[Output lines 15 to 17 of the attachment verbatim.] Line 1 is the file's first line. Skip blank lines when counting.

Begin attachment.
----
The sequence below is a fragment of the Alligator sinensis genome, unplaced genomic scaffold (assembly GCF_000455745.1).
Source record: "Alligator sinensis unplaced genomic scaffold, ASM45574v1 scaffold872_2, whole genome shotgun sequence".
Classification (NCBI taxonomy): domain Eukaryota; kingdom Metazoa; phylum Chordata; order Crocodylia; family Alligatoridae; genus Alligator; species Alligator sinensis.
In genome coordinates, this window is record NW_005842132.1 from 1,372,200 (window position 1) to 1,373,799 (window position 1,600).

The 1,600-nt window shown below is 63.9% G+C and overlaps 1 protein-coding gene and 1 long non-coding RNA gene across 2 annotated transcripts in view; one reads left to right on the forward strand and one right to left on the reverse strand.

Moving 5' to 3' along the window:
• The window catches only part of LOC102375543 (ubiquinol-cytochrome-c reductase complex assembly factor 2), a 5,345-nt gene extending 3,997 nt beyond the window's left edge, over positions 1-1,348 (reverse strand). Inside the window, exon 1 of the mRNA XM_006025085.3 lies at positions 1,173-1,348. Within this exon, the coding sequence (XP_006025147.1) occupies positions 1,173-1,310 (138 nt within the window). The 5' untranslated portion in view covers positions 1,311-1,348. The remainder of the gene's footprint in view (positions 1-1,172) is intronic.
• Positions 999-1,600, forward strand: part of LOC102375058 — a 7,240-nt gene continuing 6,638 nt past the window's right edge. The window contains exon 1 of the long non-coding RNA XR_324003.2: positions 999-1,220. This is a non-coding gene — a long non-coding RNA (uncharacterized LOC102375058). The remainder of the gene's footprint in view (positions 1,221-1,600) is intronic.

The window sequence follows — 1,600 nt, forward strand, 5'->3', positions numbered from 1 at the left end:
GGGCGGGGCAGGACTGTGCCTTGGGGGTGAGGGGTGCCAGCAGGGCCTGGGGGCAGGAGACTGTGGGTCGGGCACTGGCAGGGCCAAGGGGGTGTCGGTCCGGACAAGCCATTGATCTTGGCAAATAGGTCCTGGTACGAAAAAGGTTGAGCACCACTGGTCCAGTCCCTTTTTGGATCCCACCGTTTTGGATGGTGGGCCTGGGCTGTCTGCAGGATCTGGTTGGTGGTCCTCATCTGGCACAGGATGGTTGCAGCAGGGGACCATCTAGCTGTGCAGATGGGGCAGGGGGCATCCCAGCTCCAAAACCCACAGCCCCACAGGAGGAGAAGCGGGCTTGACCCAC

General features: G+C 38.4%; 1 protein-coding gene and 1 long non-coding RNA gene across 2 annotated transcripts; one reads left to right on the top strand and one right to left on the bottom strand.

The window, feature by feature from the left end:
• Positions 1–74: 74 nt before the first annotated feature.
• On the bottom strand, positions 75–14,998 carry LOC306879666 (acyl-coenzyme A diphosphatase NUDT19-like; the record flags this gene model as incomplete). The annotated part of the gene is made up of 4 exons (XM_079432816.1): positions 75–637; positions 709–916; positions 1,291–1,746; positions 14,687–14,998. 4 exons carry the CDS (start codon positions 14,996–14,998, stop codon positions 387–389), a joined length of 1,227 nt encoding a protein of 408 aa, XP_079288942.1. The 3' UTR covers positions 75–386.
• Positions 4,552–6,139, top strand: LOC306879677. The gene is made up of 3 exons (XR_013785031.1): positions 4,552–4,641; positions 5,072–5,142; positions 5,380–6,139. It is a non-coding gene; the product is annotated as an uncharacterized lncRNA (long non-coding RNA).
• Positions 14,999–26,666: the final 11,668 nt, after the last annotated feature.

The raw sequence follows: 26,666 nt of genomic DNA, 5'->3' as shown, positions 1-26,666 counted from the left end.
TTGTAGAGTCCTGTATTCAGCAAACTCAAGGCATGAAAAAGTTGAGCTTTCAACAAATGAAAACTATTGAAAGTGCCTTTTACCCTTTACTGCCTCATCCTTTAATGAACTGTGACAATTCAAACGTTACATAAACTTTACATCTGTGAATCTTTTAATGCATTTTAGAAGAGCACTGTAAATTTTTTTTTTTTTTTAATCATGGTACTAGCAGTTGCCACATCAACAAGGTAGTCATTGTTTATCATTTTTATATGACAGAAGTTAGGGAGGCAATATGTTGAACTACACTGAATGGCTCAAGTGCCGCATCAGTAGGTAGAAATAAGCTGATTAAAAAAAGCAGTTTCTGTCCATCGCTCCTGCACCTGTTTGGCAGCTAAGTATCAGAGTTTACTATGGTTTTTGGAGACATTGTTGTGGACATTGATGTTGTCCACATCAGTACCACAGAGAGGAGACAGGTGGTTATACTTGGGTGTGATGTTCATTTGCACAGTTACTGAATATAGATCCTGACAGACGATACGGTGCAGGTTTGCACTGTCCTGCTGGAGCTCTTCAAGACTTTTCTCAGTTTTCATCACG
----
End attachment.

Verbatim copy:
• Positions 4,552–6,139, top strand: LOC306879677. The gene is made up of 3 exons (XR_013785031.1): positions 4,552–4,641; positions 5,072–5,142; positions 5,380–6,139. It is a non-coding gene; the product is annotated as an uncharacterized lncRNA (long non-coding RNA).
• Positions 14,999–26,666: the final 11,668 nt, after the last annotated feature.

The raw sequence follows: 26,666 nt of genomic DNA, 5'->3' as shown, positions 1-26,666 counted from the left end.